The must-read stories and debate in health policy and leadership.

NHS England’s long-awaited “phase three letter” calling for non-covid health services to return to “near-normal” performance before winter was published on Friday.

And the well-rehearsed NHS planning dance swiftly followed (don’t lie, I know you all know the moves): Pick any guidance you fancy in the last five years and you will see a similar sequence of events: the centre sets out a variety of super-stretching targets and trajectories designed to return the system back to parity; local leaders warn they are unrealistic; the targets are duly not delivered.

The remainder of 2020-21 looks set to follow the familiar jig, but with some unfamiliar targets.

And this being 2020, a few things are different — read our new Recovery Watch briefing to find out what to expect.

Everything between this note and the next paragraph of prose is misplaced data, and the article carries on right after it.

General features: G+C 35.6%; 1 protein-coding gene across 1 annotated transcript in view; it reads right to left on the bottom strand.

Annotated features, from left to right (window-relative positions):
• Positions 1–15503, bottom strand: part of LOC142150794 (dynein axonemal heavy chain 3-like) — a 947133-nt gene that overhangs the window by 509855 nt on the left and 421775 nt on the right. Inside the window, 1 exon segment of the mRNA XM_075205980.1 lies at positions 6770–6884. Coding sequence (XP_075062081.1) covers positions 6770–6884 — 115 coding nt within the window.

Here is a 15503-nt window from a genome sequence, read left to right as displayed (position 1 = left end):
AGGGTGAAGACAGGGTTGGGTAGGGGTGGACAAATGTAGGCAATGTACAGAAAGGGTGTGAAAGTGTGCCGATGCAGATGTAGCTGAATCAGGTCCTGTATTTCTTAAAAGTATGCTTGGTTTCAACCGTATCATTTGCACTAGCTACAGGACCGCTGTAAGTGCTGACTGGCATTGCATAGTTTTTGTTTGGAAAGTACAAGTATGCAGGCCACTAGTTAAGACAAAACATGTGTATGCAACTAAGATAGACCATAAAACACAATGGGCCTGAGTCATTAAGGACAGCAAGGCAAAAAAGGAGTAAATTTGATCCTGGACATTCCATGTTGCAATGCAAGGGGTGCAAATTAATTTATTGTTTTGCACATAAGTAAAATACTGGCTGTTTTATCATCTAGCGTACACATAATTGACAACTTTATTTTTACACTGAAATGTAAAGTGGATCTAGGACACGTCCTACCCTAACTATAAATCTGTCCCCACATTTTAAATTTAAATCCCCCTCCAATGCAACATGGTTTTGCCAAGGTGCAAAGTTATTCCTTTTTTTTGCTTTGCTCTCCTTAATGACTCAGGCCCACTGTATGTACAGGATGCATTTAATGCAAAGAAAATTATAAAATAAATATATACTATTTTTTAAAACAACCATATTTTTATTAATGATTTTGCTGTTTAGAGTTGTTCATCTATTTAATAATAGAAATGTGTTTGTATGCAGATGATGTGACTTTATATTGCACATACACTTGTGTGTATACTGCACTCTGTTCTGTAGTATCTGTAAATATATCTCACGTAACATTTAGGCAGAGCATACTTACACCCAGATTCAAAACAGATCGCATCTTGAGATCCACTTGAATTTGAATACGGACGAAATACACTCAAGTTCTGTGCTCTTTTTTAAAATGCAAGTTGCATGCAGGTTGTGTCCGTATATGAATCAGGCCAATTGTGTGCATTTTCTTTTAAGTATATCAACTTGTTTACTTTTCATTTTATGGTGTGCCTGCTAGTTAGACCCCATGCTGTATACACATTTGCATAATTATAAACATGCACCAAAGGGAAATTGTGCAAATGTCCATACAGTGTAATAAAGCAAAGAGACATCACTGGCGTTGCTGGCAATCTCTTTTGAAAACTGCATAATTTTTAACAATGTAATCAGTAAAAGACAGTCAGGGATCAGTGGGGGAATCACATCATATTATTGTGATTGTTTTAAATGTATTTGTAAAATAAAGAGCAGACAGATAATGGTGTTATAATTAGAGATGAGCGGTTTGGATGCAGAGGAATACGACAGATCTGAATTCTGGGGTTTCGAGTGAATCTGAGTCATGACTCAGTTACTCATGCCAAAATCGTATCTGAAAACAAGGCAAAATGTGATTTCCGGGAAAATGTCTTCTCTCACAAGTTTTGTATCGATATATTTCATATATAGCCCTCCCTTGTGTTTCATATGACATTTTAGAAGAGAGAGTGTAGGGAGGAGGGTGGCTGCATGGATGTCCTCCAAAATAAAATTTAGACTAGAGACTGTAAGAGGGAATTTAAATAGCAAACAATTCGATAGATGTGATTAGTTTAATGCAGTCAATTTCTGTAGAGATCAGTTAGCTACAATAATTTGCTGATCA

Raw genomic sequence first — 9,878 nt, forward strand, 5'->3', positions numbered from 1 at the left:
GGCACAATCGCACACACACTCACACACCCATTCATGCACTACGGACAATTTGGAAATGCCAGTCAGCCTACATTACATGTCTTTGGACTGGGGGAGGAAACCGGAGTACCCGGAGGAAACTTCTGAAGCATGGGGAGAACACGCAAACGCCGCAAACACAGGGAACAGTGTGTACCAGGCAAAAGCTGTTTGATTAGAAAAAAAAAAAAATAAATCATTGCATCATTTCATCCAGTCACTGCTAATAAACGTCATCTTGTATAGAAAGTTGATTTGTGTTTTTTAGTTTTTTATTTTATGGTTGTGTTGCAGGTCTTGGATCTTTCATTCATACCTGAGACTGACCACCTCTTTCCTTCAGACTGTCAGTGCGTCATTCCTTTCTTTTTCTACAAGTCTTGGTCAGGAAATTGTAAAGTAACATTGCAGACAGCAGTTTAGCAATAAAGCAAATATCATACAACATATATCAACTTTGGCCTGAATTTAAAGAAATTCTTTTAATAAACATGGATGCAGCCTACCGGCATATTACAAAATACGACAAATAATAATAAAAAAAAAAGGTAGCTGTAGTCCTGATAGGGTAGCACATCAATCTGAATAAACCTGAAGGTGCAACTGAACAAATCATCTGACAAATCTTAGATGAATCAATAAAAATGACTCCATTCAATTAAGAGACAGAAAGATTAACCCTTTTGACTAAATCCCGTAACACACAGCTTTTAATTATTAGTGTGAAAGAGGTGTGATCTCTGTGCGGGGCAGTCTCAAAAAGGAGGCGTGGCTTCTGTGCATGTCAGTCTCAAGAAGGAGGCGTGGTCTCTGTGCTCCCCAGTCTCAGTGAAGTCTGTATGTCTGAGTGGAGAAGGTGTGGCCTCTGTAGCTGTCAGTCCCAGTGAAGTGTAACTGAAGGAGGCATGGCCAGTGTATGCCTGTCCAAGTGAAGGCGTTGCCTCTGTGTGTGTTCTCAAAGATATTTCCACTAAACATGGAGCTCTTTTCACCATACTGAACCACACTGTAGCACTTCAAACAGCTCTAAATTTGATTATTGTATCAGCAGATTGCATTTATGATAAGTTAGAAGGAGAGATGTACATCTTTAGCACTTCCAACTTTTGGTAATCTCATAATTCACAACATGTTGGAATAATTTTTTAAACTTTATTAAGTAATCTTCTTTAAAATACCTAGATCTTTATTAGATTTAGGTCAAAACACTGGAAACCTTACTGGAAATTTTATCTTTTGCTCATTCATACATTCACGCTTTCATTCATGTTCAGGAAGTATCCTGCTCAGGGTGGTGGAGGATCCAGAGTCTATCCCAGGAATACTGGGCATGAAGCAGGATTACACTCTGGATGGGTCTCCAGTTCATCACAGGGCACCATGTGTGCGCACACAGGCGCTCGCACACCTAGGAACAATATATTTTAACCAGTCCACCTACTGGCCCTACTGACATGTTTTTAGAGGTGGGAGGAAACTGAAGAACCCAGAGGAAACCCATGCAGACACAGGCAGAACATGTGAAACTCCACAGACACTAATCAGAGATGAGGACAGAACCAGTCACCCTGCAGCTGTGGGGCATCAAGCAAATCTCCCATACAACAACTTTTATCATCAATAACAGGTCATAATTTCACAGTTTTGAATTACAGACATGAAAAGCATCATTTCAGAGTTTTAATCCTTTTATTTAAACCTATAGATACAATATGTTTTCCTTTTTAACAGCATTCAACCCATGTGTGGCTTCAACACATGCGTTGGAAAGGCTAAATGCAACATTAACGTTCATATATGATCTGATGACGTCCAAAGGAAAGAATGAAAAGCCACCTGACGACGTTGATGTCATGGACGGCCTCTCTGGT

Research and deficit

A group of senior research directors have highlighted the very real prospect of major job cuts and funding shortfalls unless the government takes immediate action to stem huge decreases in commercial research and study.

UKRD, a network of research leaders, have sent a devastating analysis to the Department of Health and Social Care highlighting concerns shared across the country.

The impact statement, which the DHSC says it is “considering”, showed that among 50 NHS organisations surveyed 90 per cent reported “major financial risks”.

The work shows that should activity levels stagnate at the same levels seen in April the NHS could lose £447m through commercial income and savings made through findings. Additionally, 5,000 fewer research and support staff would be needed as a result.

It was also highlighted by organisations interviewed, there is a significant lack of guidance over how they will be reimbursed for covid-19 research too.

Yet again, it seems muddled advice and support from the centre has impacted the very people it praises for efforts to tackle covid. Should it spend too much time “considering” the public health impacts may be felt acutely and cost the NHS millions in the process.